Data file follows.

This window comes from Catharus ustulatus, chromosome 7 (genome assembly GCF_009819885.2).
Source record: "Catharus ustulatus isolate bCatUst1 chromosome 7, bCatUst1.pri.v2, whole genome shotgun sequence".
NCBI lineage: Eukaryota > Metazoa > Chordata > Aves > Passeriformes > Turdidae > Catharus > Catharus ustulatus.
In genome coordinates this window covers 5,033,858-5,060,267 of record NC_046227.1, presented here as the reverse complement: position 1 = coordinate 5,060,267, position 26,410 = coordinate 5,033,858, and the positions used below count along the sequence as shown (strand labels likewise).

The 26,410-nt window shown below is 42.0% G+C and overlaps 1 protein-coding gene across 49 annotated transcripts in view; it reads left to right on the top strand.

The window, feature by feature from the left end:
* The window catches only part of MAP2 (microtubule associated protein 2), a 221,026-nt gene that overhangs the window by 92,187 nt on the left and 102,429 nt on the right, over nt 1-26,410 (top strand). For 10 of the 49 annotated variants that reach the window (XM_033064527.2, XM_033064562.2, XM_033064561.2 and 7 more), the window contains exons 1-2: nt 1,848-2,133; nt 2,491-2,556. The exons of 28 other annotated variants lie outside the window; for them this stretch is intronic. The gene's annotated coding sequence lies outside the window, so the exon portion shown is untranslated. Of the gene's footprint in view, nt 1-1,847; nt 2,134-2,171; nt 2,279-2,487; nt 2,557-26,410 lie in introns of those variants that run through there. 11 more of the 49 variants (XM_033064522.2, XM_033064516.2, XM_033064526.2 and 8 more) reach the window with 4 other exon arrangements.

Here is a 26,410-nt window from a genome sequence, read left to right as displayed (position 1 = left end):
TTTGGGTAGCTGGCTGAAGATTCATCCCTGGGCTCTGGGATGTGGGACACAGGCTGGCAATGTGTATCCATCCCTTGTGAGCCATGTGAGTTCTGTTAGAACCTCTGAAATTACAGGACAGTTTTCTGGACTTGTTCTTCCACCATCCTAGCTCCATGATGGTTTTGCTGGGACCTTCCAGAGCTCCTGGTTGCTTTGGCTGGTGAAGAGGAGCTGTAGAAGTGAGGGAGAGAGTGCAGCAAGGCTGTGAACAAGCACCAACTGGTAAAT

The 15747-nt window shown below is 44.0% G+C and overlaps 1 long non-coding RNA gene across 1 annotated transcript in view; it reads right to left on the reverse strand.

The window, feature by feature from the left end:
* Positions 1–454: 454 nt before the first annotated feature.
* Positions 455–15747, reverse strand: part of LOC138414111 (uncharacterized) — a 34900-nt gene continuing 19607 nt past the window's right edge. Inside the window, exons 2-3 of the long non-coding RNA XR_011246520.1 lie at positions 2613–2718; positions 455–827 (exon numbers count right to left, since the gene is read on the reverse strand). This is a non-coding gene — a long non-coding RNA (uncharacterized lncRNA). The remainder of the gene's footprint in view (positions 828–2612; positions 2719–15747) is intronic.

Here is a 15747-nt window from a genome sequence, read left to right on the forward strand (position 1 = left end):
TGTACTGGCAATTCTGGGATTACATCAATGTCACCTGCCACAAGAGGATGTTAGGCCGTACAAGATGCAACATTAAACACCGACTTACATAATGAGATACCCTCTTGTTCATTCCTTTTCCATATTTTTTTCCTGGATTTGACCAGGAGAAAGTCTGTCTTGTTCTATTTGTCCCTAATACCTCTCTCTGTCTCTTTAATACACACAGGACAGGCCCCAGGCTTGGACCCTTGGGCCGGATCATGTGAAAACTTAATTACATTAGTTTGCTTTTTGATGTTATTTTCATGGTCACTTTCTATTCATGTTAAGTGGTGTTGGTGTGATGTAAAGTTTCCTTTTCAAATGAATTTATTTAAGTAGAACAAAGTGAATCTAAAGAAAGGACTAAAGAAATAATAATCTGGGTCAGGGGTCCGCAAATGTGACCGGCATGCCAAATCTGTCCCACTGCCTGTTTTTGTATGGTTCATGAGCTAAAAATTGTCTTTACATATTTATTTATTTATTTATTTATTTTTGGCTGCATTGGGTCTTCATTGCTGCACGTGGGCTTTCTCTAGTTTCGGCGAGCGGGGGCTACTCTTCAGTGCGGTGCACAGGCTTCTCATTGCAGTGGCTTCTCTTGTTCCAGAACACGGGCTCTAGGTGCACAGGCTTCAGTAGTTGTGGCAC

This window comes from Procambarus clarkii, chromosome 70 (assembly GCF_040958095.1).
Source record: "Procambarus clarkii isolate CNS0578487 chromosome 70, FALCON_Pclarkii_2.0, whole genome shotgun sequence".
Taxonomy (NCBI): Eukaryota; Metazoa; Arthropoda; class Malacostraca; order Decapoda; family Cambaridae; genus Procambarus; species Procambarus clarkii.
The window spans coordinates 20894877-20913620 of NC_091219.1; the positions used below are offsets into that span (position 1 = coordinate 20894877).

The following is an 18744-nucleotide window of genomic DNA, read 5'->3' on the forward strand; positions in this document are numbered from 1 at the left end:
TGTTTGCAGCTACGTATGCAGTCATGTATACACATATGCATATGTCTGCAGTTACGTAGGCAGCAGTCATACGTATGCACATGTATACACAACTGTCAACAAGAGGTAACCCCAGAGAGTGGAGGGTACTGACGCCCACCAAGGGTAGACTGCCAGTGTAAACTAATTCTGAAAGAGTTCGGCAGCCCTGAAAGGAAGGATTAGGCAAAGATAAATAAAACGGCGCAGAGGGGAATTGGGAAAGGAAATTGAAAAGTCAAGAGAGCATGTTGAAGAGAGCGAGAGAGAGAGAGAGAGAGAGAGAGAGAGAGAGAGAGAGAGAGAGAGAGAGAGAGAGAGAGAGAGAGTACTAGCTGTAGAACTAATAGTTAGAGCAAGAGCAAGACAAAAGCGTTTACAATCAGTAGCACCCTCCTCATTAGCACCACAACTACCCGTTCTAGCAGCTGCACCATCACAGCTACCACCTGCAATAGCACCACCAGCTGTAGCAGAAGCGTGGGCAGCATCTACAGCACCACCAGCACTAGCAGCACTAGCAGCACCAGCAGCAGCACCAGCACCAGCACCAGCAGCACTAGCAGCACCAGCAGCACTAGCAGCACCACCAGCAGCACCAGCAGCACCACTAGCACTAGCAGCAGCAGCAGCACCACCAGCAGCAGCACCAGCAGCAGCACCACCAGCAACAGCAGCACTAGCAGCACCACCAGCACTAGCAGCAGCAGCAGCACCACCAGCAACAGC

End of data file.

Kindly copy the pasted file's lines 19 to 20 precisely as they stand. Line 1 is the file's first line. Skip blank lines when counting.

The window spans coordinates 20894877-20913620 of NC_091219.1; the positions used below are offsets into that span (position 1 = coordinate 20894877).

The following is an 18744-nucleotide window of genomic DNA, read 5'->3' on the forward strand; positions in this document are numbered from 1 at the left end: